Controls on SOC stocks are currently thought to change with the scale of observation and inference24,25. Global-scale simulations typically operate at a coarse spatial resolution (e.g. > 50 km2). At these scales, process-based models of SOC have produced accurate estimates of SOC stocks based predominantly on the influences of soil temperature and moisture, net primary productivity and soil texture26,27,28,29. At smaller scales, additional environmental controls are often inferred to have more pronounced effects on SOC stocks across complex landscapes, including controls imposed by detrital input quality30, microbial community composition31 and physical factors such as landscape position16 and erosion32,33. These additional influences on SOC dynamics often drive local heterogeneity in SOC stocks. Indeed, the importance of including such local biogeochemical controls in process model representations continues to be demonstrated and theorized22,34, leading many modern process-based models to incorporate components relating to litter chemistry and microbial processing26,27,35. These advances in the process-based SOC model constructs are likely to improve the potential for fine scale process model applications.

Here we develop a method for model parameter optimization and high-resolution mapping of simulated SOC stocks across complex landscapes at spatial scales consistent with field observations and land management practices. This work combines the MIcrobial-MIneral Carbon Stabilization model (MIMICS; Fig. 1)22,26 with high-resolution input data, soil carbon measurements, and a Monte Carlo approach for parameter optimization and associated uncertainty analysis. We specifically explore the impact of parametric uncertainty on model projections of SOC stocks and their potential sensitivities across a complex landscape with strong climate gradients and diverse soil properties at the Reynolds Creek Experimental Watershed and Critical Zone Observatory (RCEW-CZO)36. This work demonstrates how a variety of measurements collected across environmental gradients at the pedon and watershed scale improves our understanding and prediction of soil carbon storage and processes at management relevant scales. Ultimately, results from this study advance the general ability to model, map and project the sensitivity of SOC stocks at fine spatial scales, thus providing an important pathway for scientists, land managers and policymakers to gain more detailed spatial information about the existing size and future stability of SOC stocks across complex landscapes.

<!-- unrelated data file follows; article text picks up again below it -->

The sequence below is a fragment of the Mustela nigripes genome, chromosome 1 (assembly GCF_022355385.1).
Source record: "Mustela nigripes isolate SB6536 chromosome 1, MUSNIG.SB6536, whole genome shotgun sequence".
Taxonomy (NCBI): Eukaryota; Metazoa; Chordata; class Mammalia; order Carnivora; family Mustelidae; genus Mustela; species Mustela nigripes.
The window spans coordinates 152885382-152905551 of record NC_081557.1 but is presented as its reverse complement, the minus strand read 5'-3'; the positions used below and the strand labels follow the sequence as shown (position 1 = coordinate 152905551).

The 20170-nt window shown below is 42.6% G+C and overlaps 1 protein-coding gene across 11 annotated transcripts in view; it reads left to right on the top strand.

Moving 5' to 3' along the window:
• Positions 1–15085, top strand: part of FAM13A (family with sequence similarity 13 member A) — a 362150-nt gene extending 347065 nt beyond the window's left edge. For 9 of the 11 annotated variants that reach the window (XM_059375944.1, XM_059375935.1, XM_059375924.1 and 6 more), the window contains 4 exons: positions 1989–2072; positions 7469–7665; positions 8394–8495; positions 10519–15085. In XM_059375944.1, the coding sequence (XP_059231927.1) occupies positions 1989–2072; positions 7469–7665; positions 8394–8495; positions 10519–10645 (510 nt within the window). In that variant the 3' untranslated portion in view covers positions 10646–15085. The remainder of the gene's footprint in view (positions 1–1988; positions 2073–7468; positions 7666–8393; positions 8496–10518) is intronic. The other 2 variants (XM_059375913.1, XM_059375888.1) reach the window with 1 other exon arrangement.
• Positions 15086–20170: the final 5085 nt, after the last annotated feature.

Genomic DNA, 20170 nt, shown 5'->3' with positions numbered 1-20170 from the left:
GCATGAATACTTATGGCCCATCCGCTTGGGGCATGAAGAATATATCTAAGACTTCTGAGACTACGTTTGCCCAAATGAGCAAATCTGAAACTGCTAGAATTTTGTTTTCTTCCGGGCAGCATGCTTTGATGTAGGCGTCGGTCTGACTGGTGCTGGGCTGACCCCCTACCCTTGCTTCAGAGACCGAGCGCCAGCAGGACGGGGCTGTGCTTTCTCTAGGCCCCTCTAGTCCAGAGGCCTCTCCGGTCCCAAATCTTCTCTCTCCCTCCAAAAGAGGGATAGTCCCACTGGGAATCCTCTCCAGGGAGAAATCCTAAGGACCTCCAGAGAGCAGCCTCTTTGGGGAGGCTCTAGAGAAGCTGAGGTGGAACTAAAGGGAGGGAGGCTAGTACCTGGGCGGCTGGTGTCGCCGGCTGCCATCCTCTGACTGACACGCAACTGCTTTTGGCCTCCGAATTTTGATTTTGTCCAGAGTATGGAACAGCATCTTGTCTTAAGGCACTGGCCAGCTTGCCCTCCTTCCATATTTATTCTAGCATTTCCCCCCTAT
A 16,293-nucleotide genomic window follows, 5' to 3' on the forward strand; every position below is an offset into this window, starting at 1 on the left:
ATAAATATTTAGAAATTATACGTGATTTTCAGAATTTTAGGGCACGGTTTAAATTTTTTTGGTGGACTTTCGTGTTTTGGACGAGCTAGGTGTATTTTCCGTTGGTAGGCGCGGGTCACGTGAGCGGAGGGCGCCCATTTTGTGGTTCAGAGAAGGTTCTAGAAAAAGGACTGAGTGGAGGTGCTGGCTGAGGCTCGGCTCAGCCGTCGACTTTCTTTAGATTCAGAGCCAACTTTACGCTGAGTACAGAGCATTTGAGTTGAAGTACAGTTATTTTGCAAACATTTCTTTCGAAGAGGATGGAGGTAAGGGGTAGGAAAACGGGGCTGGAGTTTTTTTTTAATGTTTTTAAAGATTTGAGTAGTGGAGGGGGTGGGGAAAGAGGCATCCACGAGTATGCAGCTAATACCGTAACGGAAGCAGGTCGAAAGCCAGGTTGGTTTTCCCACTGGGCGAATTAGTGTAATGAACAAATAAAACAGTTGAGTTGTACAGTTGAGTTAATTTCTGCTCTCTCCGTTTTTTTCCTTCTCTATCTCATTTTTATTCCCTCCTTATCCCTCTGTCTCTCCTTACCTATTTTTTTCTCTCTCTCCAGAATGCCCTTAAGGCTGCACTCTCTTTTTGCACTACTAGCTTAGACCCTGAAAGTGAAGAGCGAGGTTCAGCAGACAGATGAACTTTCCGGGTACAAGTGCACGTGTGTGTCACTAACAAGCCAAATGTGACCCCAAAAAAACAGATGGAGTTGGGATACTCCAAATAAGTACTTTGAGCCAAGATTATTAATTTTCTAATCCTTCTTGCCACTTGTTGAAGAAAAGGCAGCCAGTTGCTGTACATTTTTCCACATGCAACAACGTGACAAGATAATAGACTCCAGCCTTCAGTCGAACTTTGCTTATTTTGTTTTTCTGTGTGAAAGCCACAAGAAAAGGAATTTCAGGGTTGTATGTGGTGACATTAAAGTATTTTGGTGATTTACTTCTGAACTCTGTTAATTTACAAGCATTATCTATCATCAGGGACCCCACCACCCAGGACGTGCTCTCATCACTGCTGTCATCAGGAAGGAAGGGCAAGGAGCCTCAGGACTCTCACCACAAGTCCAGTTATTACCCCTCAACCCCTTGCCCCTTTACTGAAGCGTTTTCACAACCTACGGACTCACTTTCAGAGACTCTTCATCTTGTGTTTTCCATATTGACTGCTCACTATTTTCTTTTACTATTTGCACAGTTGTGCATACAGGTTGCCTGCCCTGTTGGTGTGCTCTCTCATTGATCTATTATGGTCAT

Figure 1
figure 1

Diagram of the MIcrobial-MIneral Carbon Stabilization (MIMICS) model, which explicitly considers microbial functional diversity by simulating two functional groups (MICr, inefficient, fast-growers; MICK, conservative, slow-growers) and their potential effects on litter decomposition and soil organic matter persistence (available SOMa; chemically protected SOMc; physically protected SOMp). Litter C inputs are initially partitioned (fmet) between litter pools (structural LITs; metabolic LITm), while a lesser fraction (fi) transfers directly to the SOM pools. Parameters used for model calibration and validation related to microbial catabolic capacity (Vmax and Kes, blue lines), microbial anabolism (MGE and τ, green lines), and physicochemical protection of SOM (fp and D, orange lines). See also Table 1.